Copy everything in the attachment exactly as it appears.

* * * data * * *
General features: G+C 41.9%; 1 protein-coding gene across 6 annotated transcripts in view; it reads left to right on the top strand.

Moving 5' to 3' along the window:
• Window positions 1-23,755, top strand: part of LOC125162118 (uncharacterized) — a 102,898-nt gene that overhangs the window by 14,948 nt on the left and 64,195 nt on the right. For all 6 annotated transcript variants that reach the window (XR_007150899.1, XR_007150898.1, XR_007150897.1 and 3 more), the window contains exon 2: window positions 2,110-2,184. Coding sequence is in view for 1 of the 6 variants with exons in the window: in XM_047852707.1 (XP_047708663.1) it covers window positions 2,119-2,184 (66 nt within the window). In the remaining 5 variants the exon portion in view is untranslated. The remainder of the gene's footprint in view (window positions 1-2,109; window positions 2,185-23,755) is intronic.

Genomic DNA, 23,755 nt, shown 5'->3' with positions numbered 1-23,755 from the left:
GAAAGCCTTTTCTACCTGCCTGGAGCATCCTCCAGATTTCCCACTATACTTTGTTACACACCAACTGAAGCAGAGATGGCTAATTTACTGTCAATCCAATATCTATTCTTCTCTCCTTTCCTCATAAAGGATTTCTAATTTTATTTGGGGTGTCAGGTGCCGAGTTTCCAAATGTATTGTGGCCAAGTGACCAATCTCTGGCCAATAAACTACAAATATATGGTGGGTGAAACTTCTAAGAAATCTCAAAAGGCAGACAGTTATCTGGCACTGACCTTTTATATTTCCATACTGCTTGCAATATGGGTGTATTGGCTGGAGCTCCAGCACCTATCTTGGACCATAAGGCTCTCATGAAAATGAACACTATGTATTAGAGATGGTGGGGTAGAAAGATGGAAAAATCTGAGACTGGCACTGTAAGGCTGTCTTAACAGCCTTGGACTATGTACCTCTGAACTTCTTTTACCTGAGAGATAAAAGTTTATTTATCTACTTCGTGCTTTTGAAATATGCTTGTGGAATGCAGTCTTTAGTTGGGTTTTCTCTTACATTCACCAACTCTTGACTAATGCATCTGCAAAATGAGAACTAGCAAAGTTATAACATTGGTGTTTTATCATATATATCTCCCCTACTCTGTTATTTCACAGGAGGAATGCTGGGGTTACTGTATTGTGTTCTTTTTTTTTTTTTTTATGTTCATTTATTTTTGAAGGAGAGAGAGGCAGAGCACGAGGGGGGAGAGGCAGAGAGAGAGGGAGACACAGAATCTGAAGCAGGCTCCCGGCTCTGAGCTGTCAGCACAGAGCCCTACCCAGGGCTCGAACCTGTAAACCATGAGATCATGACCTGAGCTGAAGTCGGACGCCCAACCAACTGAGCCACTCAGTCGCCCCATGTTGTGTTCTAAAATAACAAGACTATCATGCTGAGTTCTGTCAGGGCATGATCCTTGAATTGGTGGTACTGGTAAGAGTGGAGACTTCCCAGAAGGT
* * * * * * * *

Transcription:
General features: G+C 41.9%; 1 protein-coding gene across 6 annotated transcripts in view; it reads left to right on the top strand.

Moving 5' to 3' along the window:
• Window positions 1-23,755, top strand: part of LOC125162118 (uncharacterized) — a 102,898-nt gene that overhangs the window by 14,948 nt on the left and 64,195 nt on the right. For all 6 annotated transcript variants that reach the window (XR_007150899.1, XR_007150898.1, XR_007150897.1 and 3 more), the window contains exon 2: window positions 2,110-2,184. Coding sequence is in view for 1 of the 6 variants with exons in the window: in XM_047852707.1 (XP_047708663.1) it covers window positions 2,119-2,184 (66 nt within the window). In the remaining 5 variants the exon portion in view is untranslated. The remainder of the gene's footprint in view (window positions 1-2,109; window positions 2,185-23,755) is intronic.

Genomic DNA, 23,755 nt, shown 5'->3' with positions numbered 1-23,755 from the left:
GAAAGCCTTTTCTACCTGCCTGGAGCATCCTCCAGATTTCCCACTATACTTTGTTACACACCAACTGAAGCAGAGATGGCTAATTTACTGTCAATCCAATATCTATTCTTCTCTCCTTTCCTCATAAAGGATTTCTAATTTTATTTGGGGTGTCAGGTGCCGAGTTTCCAAATGTATTGTGGCCAAGTGACCAATCTCTGGCCAATAAACTACAAATATATGGTGGGTGAAACTTCTAAGAAATCTCAAAAGGCAGACAGTTATCTGGCACTGACCTTTTATATTTCCATACTGCTTGCAATATGGGTGTATTGGCTGGAGCTCCAGCACCTATCTTGGACCATAAGGCTCTCATGAAAATGAACACTATGTATTAGAGATGGTGGGGTAGAAAGATGGAAAAATCTGAGACTGGCACTGTAAGGCTGTCTTAACAGCCTTGGACTATGTACCTCTGAACTTCTTTTACCTGAGAGATAAAAGTTTATTTATCTACTTCGTGCTTTTGAAATATGCTTGTGGAATGCAGTCTTTAGTTGGGTTTTCTCTTACATTCACCAACTCTTGACTAATGCATCTGCAAAATGAGAACTAGCAAAGTTATAACATTGGTGTTTTATCATATATATCTCCCCTACTCTGTTATTTCACAGGAGGAATGCTGGGGTTACTGTATTGTGTTCTTTTTTTTTTTTTTTATGTTCATTTATTTTTGAAGGAGAGAGAGGCAGAGCACGAGGGGGGAGAGGCAGAGAGAGAGGGAGACACAGAATCTGAAGCAGGCTCCCGGCTCTGAGCTGTCAGCACAGAGCCCTACCCAGGGCTCGAACCTGTAAACCATGAGATCATGACCTGAGCTGAAGTCGGACGCCCAACCAACTGAGCCACTCAGTCGCCCCATGTTGTGTTCTAAAATAACAAGACTATCATGCTGAGTTCTGTCAGGGCATGATCCTTGAATTGGTGGTACTGGTAAGAGTGGAGACTTCCCAGAAGGT